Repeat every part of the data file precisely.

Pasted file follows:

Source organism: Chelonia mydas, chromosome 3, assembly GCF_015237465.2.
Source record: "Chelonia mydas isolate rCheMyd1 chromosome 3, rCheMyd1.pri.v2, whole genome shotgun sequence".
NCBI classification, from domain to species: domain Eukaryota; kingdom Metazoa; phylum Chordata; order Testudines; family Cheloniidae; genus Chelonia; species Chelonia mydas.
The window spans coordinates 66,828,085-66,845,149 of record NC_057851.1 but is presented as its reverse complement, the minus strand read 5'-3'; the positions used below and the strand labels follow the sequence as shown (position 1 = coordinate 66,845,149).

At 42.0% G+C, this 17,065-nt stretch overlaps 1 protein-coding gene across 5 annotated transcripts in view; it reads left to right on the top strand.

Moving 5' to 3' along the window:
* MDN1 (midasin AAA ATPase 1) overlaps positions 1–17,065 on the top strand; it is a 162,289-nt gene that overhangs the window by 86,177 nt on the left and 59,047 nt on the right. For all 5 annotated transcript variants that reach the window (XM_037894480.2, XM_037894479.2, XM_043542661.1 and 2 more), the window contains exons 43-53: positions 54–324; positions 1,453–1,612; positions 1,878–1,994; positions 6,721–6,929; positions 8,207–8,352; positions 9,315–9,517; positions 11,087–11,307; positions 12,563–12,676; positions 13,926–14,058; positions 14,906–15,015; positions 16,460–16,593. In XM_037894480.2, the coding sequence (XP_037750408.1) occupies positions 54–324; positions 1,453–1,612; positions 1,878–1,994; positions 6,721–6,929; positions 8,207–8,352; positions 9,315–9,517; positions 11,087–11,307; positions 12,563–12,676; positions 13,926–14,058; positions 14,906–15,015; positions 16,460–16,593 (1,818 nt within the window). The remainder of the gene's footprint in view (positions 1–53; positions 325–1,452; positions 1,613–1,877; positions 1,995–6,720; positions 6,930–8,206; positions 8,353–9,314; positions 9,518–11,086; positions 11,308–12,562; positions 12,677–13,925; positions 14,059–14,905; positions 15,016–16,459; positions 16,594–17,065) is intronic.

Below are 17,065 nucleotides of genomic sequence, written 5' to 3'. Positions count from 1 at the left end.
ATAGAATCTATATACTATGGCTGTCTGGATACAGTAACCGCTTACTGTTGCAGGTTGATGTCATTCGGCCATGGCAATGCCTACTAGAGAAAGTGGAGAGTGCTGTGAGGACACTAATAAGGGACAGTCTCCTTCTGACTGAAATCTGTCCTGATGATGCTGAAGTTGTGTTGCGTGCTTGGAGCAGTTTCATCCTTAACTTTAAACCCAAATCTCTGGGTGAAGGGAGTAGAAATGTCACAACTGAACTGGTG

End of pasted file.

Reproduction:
Source organism: Chelonia mydas, chromosome 3, assembly GCF_015237465.2.
Source record: "Chelonia mydas isolate rCheMyd1 chromosome 3, rCheMyd1.pri.v2, whole genome shotgun sequence".
NCBI classification, from domain to species: domain Eukaryota; kingdom Metazoa; phylum Chordata; order Testudines; family Cheloniidae; genus Chelonia; species Chelonia mydas.
The window spans coordinates 66,828,085-66,845,149 of record NC_057851.1 but is presented as its reverse complement, the minus strand read 5'-3'; the positions used below and the strand labels follow the sequence as shown (position 1 = coordinate 66,845,149).

At 42.0% G+C, this 17,065-nt stretch overlaps 1 protein-coding gene across 5 annotated transcripts in view; it reads left to right on the top strand.

Moving 5' to 3' along the window:
* MDN1 (midasin AAA ATPase 1) overlaps positions 1–17,065 on the top strand; it is a 162,289-nt gene that overhangs the window by 86,177 nt on the left and 59,047 nt on the right. For all 5 annotated transcript variants that reach the window (XM_037894480.2, XM_037894479.2, XM_043542661.1 and 2 more), the window contains exons 43-53: positions 54–324; positions 1,453–1,612; positions 1,878–1,994; positions 6,721–6,929; positions 8,207–8,352; positions 9,315–9,517; positions 11,087–11,307; positions 12,563–12,676; positions 13,926–14,058; positions 14,906–15,015; positions 16,460–16,593. In XM_037894480.2, the coding sequence (XP_037750408.1) occupies positions 54–324; positions 1,453–1,612; positions 1,878–1,994; positions 6,721–6,929; positions 8,207–8,352; positions 9,315–9,517; positions 11,087–11,307; positions 12,563–12,676; positions 13,926–14,058; positions 14,906–15,015; positions 16,460–16,593 (1,818 nt within the window). The remainder of the gene's footprint in view (positions 1–53; positions 325–1,452; positions 1,613–1,877; positions 1,995–6,720; positions 6,930–8,206; positions 8,353–9,314; positions 9,518–11,086; positions 11,308–12,562; positions 12,677–13,925; positions 14,059–14,905; positions 15,016–16,459; positions 16,594–17,065) is intronic.

Below are 17,065 nucleotides of genomic sequence, written 5' to 3'. Positions count from 1 at the left end.
ATAGAATCTATATACTATGGCTGTCTGGATACAGTAACCGCTTACTGTTGCAGGTTGATGTCATTCGGCCATGGCAATGCCTACTAGAGAAAGTGGAGAGTGCTGTGAGGACACTAATAAGGGACAGTCTCCTTCTGACTGAAATCTGTCCTGATGATGCTGAAGTTGTGTTGCGTGCTTGGAGCAGTTTCATCCTTAACTTTAAACCCAAATCTCTGGGTGAAGGGAGTAGAAATGTCACAACTGAACTGGTG